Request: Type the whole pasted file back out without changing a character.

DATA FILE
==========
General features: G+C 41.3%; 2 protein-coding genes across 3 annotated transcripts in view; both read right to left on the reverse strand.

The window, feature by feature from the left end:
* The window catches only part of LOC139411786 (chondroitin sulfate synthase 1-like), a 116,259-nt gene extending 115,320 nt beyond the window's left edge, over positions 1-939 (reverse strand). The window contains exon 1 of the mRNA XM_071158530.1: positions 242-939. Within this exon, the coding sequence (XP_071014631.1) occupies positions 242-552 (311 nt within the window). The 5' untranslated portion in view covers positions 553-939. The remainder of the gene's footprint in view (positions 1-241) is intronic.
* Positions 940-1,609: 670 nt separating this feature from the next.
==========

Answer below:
General features: G+C 41.3%; 2 protein-coding genes across 3 annotated transcripts in view; both read right to left on the reverse strand.

The window, feature by feature from the left end:
* The window catches only part of LOC139411786 (chondroitin sulfate synthase 1-like), a 116,259-nt gene extending 115,320 nt beyond the window's left edge, over positions 1-939 (reverse strand). The window contains exon 1 of the mRNA XM_071158530.1: positions 242-939. Within this exon, the coding sequence (XP_071014631.1) occupies positions 242-552 (311 nt within the window). The 5' untranslated portion in view covers positions 553-939. The remainder of the gene's footprint in view (positions 1-241) is intronic.
* Positions 940-1,609: 670 nt separating this feature from the next.